Together, the climate provisions and the ACA would cost the government about $433 billion, and Democrats plan to spend at least $300 billion on deficit reduction. The tax provisions, prescription drug pricing reform and increased enforcement of IRS taxes would increase the estimated revenue the bill would generate to $739 billion.
Republicans have criticized the proposal, saying any tax increases or spending programs as the country falls into an economic recession are irresponsible.
“It’s not about cutting inflation, it’s about Democrats spending on things they want to spend money on. I’m not going to support it. I don’t think any Republican “Why is that? Well, it’s another tax and spending bill,” Utah Sen. Mitt Romney said in response to the bill.
Tax analysts argue the legislation would help American families earning less than $400,000. Democrats say that would reduce inflation at least in part by reducing the deficit, a key priority for Manchin.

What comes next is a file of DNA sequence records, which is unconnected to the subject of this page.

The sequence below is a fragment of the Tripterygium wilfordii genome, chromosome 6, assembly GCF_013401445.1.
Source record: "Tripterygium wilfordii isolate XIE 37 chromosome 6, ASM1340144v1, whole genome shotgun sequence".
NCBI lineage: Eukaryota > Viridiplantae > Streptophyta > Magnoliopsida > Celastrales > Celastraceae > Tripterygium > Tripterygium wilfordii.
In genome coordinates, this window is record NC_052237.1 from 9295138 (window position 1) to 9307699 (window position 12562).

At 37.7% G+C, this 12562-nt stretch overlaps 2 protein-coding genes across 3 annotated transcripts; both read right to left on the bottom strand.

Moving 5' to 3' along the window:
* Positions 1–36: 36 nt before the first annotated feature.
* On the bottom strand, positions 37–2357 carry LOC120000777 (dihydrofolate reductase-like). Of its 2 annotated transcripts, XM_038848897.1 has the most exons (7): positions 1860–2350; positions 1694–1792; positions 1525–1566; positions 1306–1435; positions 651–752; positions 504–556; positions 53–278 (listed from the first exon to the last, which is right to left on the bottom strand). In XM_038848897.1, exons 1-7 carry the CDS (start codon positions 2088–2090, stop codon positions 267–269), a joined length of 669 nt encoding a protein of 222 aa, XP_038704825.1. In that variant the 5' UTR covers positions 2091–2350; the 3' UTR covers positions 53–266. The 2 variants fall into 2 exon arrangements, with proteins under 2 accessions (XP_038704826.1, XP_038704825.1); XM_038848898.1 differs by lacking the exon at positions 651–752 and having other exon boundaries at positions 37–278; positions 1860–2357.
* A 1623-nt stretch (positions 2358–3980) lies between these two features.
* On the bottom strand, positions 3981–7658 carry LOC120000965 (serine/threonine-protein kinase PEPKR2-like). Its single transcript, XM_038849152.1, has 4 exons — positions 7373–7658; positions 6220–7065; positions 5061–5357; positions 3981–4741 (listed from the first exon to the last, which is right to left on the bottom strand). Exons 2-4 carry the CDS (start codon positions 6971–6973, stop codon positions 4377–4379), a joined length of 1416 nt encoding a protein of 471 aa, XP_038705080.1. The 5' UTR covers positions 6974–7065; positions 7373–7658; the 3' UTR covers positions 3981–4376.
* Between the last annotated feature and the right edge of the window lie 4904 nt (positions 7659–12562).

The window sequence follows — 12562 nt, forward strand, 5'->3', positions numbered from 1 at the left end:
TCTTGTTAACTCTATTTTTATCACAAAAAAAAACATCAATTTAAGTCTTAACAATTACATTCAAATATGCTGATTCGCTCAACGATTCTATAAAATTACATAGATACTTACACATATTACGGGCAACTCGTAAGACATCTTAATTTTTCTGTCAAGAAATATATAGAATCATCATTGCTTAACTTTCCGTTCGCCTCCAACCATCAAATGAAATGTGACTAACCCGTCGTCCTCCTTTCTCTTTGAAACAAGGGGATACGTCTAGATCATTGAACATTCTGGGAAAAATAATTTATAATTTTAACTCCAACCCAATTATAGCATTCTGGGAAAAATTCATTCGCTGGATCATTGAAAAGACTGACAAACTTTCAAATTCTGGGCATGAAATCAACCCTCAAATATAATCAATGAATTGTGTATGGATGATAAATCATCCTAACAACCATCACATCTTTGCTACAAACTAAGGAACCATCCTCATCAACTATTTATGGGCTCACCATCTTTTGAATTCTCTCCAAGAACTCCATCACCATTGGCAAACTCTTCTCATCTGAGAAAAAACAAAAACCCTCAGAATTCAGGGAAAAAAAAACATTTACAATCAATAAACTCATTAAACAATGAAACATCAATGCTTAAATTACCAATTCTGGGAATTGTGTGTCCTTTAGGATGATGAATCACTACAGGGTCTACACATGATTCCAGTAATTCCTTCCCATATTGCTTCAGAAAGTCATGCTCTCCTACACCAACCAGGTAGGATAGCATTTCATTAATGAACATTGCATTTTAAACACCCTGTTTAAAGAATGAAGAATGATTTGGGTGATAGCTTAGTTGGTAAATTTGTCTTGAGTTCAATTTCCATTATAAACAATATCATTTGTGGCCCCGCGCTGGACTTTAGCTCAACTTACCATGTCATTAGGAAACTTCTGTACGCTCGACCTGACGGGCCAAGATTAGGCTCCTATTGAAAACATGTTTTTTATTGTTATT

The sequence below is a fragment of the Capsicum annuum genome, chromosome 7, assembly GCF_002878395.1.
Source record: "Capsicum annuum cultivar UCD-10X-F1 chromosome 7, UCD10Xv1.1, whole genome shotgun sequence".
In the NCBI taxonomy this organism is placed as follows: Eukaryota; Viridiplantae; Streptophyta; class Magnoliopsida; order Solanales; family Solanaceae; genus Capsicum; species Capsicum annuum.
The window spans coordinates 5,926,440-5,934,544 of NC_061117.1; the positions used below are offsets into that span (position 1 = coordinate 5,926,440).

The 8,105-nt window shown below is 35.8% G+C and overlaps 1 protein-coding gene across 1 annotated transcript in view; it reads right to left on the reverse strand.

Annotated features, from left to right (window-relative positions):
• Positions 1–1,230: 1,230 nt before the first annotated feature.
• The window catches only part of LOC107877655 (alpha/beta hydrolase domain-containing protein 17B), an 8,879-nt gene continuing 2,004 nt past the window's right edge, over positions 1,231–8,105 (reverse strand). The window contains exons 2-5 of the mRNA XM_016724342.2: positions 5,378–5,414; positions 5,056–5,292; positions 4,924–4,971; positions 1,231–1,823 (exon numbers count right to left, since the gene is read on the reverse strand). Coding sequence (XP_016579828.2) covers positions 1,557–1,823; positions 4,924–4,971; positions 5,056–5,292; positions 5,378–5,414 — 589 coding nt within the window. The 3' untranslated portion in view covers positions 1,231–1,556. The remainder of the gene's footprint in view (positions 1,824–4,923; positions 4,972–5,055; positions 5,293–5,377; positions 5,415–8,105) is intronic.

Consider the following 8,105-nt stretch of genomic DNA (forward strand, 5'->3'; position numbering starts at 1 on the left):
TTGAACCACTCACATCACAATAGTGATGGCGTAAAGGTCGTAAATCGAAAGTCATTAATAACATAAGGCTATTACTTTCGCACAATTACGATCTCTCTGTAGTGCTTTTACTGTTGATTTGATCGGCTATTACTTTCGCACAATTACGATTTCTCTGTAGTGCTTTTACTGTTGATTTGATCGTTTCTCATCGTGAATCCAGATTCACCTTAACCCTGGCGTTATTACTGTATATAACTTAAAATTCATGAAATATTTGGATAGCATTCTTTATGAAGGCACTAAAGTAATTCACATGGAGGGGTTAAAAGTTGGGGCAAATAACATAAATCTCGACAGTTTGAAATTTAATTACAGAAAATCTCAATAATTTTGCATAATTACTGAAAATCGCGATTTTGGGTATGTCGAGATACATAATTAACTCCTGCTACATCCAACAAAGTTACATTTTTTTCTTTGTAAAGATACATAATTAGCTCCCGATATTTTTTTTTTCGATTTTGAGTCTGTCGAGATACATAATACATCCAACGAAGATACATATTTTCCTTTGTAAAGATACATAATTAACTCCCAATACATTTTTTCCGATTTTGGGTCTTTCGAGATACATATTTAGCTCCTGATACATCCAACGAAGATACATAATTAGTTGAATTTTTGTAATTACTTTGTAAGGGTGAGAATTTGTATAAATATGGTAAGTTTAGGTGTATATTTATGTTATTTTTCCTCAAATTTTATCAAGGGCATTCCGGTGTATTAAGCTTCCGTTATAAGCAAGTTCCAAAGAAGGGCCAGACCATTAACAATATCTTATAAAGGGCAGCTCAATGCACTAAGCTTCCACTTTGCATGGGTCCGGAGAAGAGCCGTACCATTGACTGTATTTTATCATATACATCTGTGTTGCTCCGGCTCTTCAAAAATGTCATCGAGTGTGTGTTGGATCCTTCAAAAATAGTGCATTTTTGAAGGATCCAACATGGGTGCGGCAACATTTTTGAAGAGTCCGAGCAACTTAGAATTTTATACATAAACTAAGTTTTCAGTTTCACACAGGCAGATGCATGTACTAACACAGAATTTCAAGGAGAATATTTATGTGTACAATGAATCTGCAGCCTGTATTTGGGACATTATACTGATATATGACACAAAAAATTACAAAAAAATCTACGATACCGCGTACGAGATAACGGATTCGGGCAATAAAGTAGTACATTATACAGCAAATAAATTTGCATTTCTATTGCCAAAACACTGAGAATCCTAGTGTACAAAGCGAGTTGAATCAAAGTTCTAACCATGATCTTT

The bill would reduce federal budget deficits by $102 billion over 10 years, according to the nonpartisan Congressional Budget Office.
“The legislation would reduce or have no effect on taxes owed or paid by any family with an income below $400,000 and is fully in line with the President’s commitment. In fact, tax credits for clean energy and the expanded bonus tax credit will reduce taxes for millions of Americans,” Treasury Secretary Janet Yellen wrote in a letter to congressional leaders.